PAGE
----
The NFU is reiterating the need to restore confidence in UK biofuels markets after one of Europe's largest biofuel plants announced job reductions of up to 22 per cent.
The Ensus UK-operated factory at Wilton, Teeside, has been offline since February.
The cuts are due to volatile market conditions across the European bioethanol industry.
After EU legislation changes in April affecting production, the NFU is urging the Department for Transport to raise the Renewable Transport Fuel Obligation, to play a part in addressing adverse market conditions.
The biofuel industry represents a valuable outlet for UK wheat, which is currently in surplus, and is a supplier of high protein animal feed, for which the UK is in deficit.
The NFU’s farmer expert on biofuels and crops board chairman for the North East, Brett Askew, said: “The biofuel industry has led the way in demonstrating standards on-farm in the UK, across Europe and in subsequently raising sustainability around the world.
“With legislation limiting the amount of crops used for biofuel to address concerns about Indirect Land Use Change, and bringing certainty to the status of the Renewable Energy Directive, it is time for our government to put the RTFO back on track towards meeting the UK’s 10 per cent biofuel commitment."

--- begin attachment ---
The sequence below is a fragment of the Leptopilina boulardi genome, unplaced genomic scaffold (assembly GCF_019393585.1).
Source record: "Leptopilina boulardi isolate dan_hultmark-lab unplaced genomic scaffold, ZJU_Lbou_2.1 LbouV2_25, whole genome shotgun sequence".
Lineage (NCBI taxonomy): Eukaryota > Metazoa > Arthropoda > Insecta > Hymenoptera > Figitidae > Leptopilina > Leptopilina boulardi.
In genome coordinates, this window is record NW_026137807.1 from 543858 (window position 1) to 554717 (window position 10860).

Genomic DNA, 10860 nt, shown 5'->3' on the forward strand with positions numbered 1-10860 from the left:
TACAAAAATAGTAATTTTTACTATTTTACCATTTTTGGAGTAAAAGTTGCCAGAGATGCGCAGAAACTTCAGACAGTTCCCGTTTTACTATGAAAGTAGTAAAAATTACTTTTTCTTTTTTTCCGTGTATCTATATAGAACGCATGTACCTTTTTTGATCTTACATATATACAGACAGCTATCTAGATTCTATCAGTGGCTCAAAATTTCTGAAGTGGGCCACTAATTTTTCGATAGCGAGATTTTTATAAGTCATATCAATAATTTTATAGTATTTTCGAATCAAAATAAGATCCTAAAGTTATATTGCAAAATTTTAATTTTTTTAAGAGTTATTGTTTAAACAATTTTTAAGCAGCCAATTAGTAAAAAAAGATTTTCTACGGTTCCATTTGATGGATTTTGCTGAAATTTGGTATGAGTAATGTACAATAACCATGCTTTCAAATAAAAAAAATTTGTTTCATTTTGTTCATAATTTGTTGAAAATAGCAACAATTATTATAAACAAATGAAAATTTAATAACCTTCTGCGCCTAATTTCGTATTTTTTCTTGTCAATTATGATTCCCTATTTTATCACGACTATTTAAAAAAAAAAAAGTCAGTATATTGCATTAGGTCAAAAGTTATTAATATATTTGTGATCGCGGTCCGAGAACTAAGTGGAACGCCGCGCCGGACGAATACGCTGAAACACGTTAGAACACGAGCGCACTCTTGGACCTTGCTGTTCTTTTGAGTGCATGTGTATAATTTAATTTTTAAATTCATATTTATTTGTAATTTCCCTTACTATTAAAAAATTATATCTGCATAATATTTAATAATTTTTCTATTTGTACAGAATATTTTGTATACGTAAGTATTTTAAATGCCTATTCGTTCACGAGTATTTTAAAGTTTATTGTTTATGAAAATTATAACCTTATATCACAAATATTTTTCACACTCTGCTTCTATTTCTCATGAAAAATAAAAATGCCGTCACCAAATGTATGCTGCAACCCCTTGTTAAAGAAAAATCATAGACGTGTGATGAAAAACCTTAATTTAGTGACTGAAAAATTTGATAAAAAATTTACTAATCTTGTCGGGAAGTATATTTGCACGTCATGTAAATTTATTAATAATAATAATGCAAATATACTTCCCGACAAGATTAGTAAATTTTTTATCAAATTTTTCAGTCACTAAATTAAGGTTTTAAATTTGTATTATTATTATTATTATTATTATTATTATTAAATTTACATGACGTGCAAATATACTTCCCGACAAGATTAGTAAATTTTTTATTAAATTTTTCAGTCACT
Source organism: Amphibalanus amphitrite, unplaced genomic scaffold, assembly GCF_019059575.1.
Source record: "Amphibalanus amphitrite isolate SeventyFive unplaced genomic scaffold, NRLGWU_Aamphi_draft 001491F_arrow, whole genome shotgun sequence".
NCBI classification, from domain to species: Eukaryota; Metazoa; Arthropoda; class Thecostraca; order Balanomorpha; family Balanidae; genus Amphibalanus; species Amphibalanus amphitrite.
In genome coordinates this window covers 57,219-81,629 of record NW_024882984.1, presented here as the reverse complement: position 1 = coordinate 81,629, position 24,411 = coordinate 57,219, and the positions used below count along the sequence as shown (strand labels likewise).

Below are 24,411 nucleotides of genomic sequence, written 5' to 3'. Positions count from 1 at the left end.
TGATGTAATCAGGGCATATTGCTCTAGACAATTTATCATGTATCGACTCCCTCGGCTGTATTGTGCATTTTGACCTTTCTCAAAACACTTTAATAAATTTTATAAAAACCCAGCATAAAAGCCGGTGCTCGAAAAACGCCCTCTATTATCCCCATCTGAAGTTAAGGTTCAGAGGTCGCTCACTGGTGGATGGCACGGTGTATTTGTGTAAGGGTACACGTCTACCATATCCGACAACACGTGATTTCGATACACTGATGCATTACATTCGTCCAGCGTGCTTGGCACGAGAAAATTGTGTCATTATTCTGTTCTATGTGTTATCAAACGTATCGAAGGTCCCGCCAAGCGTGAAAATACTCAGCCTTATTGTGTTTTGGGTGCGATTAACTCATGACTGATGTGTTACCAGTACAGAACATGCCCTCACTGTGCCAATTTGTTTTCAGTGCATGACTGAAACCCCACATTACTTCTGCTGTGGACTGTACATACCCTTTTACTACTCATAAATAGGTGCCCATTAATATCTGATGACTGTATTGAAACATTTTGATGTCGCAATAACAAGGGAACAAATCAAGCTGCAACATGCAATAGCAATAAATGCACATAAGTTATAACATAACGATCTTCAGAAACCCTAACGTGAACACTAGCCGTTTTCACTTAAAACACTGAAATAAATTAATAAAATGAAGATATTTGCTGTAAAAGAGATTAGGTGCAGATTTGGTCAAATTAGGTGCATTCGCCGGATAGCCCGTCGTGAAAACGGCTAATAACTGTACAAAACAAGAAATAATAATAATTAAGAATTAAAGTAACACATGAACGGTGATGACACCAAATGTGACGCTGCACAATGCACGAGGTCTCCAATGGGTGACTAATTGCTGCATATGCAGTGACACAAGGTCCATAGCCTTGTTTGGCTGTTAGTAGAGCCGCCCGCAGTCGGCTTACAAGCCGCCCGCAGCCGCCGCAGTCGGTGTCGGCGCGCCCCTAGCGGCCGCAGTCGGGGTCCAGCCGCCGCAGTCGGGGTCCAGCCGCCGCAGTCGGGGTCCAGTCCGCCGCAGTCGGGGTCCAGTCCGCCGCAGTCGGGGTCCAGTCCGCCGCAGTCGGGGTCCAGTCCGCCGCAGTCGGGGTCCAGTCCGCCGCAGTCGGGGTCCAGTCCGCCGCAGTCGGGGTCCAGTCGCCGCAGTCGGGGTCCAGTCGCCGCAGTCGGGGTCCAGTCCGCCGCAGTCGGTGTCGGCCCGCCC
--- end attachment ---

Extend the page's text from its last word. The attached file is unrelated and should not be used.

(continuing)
Grant Pearson, Commercial Director of Ensus UK, said: “We would urge the UK and other European governments to implement the amended RED as quickly as possible as it will open up the possibility for E10 product to be rolled out across Europe, providing a basis for improved supply and demand balance. The decarbonisation of the transport sector is one of the UK government’s key commitments under the Climate Change Act.”
Brett Askew added:
Brett Askew added:“Looking forward, regulators must look at what is deliverable when considering their options to decarbonise the transport sector up to 2030 and beyond. The NFU will continue to work proactively in this area and it is clear in my mind that crop-based biofuels must play a significant part in the debate, as one of very few scalable and sustainable alternatives at present.”